The event might have passed unnoticed except for the fact that the Baltimore Sun reported that Robert Murrow of the Department of Public Works beamed about the defacement: “It looks great. It did my heart good.” The Baltimore Sun did not consider the comment remarkable until the story unleashed a furry on the Internet and talk radio. The Department of Public Works quickly distanced itself from the apparent endorsement of the destruction of private property. Although cooler heads prevailed, the question is what environment makes it easy for a public employee in Baltimore to make such a comment to a newspaper without fear of consequence? Is it alright to deface Conservative property? Had someone defaced a campaign ad for Barack Obana would anyone have be crazy enough to say “It looks great. It did my heart good,” even if such an ugly thought came across their mind?

[1] It is interesting to note that the KSL-TV report was so disappointed at the outcome that you had read to the fourth paragraph in their on-line report to learn that more than twice as many people thought Hannity had won.

The Gaia Napa Hotel

Sunday, May 6th, 2007

The Bloomberg media services company recently reported on the Gaia Napa Valley Hotel and Spa, less than 40 miles northeast of San Francisco, a self-described “eco-friendly property,” equipped with low-water-use toilets and showers and paved in recycled stone. If the owners can find a market for their hotel services, then who are any of us to complain. A quick check showed rooms priced as low at $149 a night. While this is high by Midwestern standards, for a hotel near San Francisco, this rate is reasonable.

Bloomberg also reported that this environmentally-conscious hotel had replaced the Gideon Bible, that is traditionally found in hotel rooms, with a copy of Al Gore’s An Inconvenient Truth. It is difficult to conjure up a more fitting metaphor for the transition of the environmental movement from a reasonable concern for stewardship of the environment to a religious faith. The “Tree Huger”web site even considered the Bible replacement to be a “nice touch.”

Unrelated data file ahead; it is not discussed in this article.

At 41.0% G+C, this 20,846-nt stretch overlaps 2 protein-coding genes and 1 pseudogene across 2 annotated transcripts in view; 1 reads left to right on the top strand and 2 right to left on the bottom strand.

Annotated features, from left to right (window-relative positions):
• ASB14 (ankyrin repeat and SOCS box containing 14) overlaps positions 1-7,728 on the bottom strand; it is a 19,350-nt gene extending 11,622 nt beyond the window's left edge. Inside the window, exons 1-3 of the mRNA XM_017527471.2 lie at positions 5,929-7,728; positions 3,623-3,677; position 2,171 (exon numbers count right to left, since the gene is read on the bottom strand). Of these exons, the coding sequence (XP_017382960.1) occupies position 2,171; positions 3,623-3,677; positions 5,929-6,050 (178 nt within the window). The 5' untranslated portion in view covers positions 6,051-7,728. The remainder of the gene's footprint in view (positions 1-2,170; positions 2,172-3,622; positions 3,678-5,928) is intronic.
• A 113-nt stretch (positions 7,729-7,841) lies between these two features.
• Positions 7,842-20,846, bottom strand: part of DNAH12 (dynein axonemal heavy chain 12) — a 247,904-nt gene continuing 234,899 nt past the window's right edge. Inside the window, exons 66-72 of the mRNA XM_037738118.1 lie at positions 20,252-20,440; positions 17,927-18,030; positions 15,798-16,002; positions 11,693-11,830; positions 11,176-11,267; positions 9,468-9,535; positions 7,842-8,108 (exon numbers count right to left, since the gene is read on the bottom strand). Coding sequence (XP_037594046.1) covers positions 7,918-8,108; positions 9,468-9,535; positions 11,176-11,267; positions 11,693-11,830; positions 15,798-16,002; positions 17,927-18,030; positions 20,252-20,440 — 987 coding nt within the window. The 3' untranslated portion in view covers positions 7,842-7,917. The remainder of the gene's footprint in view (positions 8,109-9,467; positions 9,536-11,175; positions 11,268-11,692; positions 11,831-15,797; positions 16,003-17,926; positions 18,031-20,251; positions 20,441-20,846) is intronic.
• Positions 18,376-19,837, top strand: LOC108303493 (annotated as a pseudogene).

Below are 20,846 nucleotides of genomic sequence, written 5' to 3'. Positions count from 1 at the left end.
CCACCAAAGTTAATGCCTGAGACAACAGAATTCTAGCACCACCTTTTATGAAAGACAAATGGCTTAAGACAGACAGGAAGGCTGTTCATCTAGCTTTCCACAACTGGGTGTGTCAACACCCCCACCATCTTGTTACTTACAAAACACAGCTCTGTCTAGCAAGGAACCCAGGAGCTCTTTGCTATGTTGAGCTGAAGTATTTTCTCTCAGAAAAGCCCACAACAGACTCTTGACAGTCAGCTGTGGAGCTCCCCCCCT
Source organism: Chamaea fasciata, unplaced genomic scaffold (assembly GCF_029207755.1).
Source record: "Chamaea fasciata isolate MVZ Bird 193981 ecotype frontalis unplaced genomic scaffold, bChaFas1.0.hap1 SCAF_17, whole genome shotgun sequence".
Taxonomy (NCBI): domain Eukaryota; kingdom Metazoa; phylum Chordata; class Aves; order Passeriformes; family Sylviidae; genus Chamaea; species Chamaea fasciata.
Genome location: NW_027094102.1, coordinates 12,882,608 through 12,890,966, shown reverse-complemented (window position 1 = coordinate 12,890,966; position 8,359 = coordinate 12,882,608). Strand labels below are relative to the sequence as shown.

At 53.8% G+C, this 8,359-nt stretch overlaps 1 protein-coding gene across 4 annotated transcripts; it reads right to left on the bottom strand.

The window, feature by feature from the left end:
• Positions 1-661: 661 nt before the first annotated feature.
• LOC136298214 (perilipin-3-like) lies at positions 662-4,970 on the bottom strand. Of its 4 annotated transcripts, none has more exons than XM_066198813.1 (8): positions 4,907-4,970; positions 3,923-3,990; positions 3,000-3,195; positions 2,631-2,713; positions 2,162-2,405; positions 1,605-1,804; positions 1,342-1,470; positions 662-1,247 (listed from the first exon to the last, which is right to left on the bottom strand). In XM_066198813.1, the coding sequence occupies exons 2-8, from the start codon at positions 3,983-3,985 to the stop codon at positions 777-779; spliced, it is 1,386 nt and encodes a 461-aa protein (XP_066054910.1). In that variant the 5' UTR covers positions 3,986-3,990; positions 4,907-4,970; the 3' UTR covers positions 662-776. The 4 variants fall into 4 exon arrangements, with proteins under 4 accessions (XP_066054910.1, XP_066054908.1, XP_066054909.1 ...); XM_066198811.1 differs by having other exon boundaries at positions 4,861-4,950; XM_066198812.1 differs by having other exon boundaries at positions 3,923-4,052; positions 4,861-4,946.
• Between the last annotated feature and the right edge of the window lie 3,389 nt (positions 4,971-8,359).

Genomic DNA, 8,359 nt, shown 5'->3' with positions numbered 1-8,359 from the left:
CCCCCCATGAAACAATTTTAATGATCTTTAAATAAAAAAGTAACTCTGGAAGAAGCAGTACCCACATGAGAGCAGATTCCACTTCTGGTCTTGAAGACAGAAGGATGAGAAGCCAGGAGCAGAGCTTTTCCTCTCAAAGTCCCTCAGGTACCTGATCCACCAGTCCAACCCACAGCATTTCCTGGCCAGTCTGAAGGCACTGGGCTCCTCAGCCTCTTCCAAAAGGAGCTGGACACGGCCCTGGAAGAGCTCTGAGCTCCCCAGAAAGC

Since the story came out, the hotel claimed that the Bibles haven’t been replaced. According the hotel’s web site, “Contrary to an erroneous news report, Gaia Napa Valley Hotel and Spa is continuing the long tradition, first established in 1899, of placing a Gideon bible in all our hotel guest rooms. In addition, we are placing the book of Buddha’s Teaching for Buddhist travelers.” Now whether the Bibles were always there or hastily brought in to deal with popular criticism is something that is difficult to determine from a distance. We should grant the benefit of the doubt and assume that the hotel managers were not so foolish as to discard Bibles. However, of the name Gaia for the hotel and the message behind Gore’s An Inconvenient Truth. that the time for debate about global warming issues is over, are implicit signs of the descent of the extremes of the environmental movement to cult-like status.

Gaia is the Greek goddess of the Earth. In its mildest form, the Gaia Hypothesis is almost trivially true: that life on the Earth can be considered as an interlinked system, complete with self-regulating feedback loops. In its more extreme form, the Gaia Hypothesis views the Earth as a living organism, perhaps even with a consciousness of it own. The personification of the Earth and the environment, implicit in giving the Earth system a name and consciousness, re-enforces the cult like worship of the Earth which views humans an interlopers. From this perspective, every creature, but humans, are a part of nature. Only humans can deliberately upset the natural balance. Only humans can be evil. However, it is the capacity of humans to choose to be either good or evil that makes humans unique and immeasurably more valuable than the remainder of creation. It is this moral capacity that makes us stewards and not subjects of the Earth or Gaia.

The issue of climate change is an important one. We are in the processes of assessing the extent to which human actions affect climate. Some believe that immediate action is necessary. In an effort to compel such action, we are told by Al Gore and others that the debate is over and the scientific consensus favors immediate action to alleviate global warming. Concede for the moment that such a broad scientific consensus exists. This is does not mean that the debate is over. Science is inherently skeptical, always willing to question, and perpetually provisional. When we suspend skepticism or when we discontinue debate we move from the realm of reason to the realm of faith. Ironically, some environmentalists use the credibility and authority to science to suppress the very processes that make science credible and authoritative.

By all means visit the Gaia Hotel in California and enjoy your stay while studying An Inconvenient Truth. But recognize that humans are unique to the world and that this uniqueness is measured by the extent that humans have the capacity to act morally and question authority.